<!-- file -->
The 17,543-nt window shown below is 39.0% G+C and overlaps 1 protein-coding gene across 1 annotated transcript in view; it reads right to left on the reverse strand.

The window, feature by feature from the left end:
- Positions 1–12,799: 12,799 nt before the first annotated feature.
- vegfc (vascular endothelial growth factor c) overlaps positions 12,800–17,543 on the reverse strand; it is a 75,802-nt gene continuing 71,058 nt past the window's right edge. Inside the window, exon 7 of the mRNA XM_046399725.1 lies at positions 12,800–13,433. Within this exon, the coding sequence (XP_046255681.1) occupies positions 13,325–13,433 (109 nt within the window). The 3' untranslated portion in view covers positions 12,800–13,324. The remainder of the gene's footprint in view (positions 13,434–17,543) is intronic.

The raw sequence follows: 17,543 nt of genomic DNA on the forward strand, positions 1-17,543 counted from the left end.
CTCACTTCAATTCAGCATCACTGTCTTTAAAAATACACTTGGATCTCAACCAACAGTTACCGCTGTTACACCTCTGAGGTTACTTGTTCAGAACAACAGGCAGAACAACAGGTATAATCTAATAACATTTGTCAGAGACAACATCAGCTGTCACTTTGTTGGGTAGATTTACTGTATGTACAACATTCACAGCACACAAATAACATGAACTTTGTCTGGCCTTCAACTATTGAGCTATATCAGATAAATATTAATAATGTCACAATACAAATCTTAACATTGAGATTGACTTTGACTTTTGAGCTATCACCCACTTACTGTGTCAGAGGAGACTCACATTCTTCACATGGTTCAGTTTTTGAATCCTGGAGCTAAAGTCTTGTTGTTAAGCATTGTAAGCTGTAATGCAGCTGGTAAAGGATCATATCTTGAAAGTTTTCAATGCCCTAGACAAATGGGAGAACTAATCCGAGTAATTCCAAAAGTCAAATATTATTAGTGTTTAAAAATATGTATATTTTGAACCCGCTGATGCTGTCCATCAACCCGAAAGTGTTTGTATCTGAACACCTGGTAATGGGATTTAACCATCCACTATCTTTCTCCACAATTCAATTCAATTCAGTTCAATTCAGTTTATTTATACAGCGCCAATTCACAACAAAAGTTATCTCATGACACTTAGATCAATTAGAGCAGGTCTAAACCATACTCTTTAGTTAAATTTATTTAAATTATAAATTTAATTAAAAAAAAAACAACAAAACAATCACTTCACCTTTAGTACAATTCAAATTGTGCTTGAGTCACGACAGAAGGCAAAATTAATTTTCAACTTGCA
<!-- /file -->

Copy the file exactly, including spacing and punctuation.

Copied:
The 17,543-nt window shown below is 39.0% G+C and overlaps 1 protein-coding gene across 1 annotated transcript in view; it reads right to left on the reverse strand.

The window, feature by feature from the left end:
- Positions 1–12,799: 12,799 nt before the first annotated feature.
- vegfc (vascular endothelial growth factor c) overlaps positions 12,800–17,543 on the reverse strand; it is a 75,802-nt gene continuing 71,058 nt past the window's right edge. Inside the window, exon 7 of the mRNA XM_046399725.1 lies at positions 12,800–13,433. Within this exon, the coding sequence (XP_046255681.1) occupies positions 13,325–13,433 (109 nt within the window). The 3' untranslated portion in view covers positions 12,800–13,324. The remainder of the gene's footprint in view (positions 13,434–17,543) is intronic.

The raw sequence follows: 17,543 nt of genomic DNA on the forward strand, positions 1-17,543 counted from the left end.
CTCACTTCAATTCAGCATCACTGTCTTTAAAAATACACTTGGATCTCAACCAACAGTTACCGCTGTTACACCTCTGAGGTTACTTGTTCAGAACAACAGGCAGAACAACAGGTATAATCTAATAACATTTGTCAGAGACAACATCAGCTGTCACTTTGTTGGGTAGATTTACTGTATGTACAACATTCACAGCACACAAATAACATGAACTTTGTCTGGCCTTCAACTATTGAGCTATATCAGATAAATATTAATAATGTCACAATACAAATCTTAACATTGAGATTGACTTTGACTTTTGAGCTATCACCCACTTACTGTGTCAGAGGAGACTCACATTCTTCACATGGTTCAGTTTTTGAATCCTGGAGCTAAAGTCTTGTTGTTAAGCATTGTAAGCTGTAATGCAGCTGGTAAAGGATCATATCTTGAAAGTTTTCAATGCCCTAGACAAATGGGAGAACTAATCCGAGTAATTCCAAAAGTCAAATATTATTAGTGTTTAAAAATATGTATATTTTGAACCCGCTGATGCTGTCCATCAACCCGAAAGTGTTTGTATCTGAACACCTGGTAATGGGATTTAACCATCCACTATCTTTCTCCACAATTCAATTCAATTCAGTTCAATTCAGTTTATTTATACAGCGCCAATTCACAACAAAAGTTATCTCATGACACTTAGATCAATTAGAGCAGGTCTAAACCATACTCTTTAGTTAAATTTATTTAAATTATAAATTTAATTAAAAAAAAAACAACAAAACAATCACTTCACCTTTAGTACAATTCAAATTGTGCTTGAGTCACGACAGAAGGCAAAATTAATTTTCAACTTGCA